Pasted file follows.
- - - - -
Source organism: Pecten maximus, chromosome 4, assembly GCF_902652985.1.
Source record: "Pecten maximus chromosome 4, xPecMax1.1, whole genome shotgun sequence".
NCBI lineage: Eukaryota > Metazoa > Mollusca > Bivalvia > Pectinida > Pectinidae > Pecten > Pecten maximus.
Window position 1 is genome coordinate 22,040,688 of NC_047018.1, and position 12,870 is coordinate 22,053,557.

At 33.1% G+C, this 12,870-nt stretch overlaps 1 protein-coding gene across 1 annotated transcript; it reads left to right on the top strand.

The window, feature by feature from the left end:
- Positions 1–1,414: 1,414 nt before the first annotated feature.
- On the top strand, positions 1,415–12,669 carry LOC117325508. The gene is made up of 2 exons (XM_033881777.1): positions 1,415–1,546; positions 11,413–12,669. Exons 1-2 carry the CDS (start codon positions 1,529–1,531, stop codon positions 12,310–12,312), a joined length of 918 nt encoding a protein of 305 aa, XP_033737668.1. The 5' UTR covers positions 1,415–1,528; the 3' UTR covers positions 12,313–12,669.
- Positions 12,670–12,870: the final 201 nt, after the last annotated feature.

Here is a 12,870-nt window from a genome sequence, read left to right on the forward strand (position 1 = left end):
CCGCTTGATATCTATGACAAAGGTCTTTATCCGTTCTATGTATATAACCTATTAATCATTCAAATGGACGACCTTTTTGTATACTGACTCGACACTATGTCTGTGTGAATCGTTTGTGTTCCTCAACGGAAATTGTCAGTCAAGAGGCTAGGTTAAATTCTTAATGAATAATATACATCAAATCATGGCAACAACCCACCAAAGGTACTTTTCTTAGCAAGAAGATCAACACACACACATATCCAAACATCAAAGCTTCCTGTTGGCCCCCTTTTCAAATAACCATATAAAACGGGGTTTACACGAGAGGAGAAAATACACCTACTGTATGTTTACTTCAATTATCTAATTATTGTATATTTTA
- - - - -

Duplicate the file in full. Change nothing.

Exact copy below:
Source organism: Pecten maximus, chromosome 4, assembly GCF_902652985.1.
Source record: "Pecten maximus chromosome 4, xPecMax1.1, whole genome shotgun sequence".
NCBI lineage: Eukaryota > Metazoa > Mollusca > Bivalvia > Pectinida > Pectinidae > Pecten > Pecten maximus.
Window position 1 is genome coordinate 22,040,688 of NC_047018.1, and position 12,870 is coordinate 22,053,557.

At 33.1% G+C, this 12,870-nt stretch overlaps 1 protein-coding gene across 1 annotated transcript; it reads left to right on the top strand.

The window, feature by feature from the left end:
- Positions 1–1,414: 1,414 nt before the first annotated feature.
- On the top strand, positions 1,415–12,669 carry LOC117325508. The gene is made up of 2 exons (XM_033881777.1): positions 1,415–1,546; positions 11,413–12,669. Exons 1-2 carry the CDS (start codon positions 1,529–1,531, stop codon positions 12,310–12,312), a joined length of 918 nt encoding a protein of 305 aa, XP_033737668.1. The 5' UTR covers positions 1,415–1,528; the 3' UTR covers positions 12,313–12,669.
- Positions 12,670–12,870: the final 201 nt, after the last annotated feature.

Here is a 12,870-nt window from a genome sequence, read left to right on the forward strand (position 1 = left end):
CCGCTTGATATCTATGACAAAGGTCTTTATCCGTTCTATGTATATAACCTATTAATCATTCAAATGGACGACCTTTTTGTATACTGACTCGACACTATGTCTGTGTGAATCGTTTGTGTTCCTCAACGGAAATTGTCAGTCAAGAGGCTAGGTTAAATTCTTAATGAATAATATACATCAAATCATGGCAACAACCCACCAAAGGTACTTTTCTTAGCAAGAAGATCAACACACACACATATCCAAACATCAAAGCTTCCTGTTGGCCCCCTTTTCAAATAACCATATAAAACGGGGTTTACACGAGAGGAGAAAATACACCTACTGTATGTTTACTTCAATTATCTAATTATTGTATATTTTA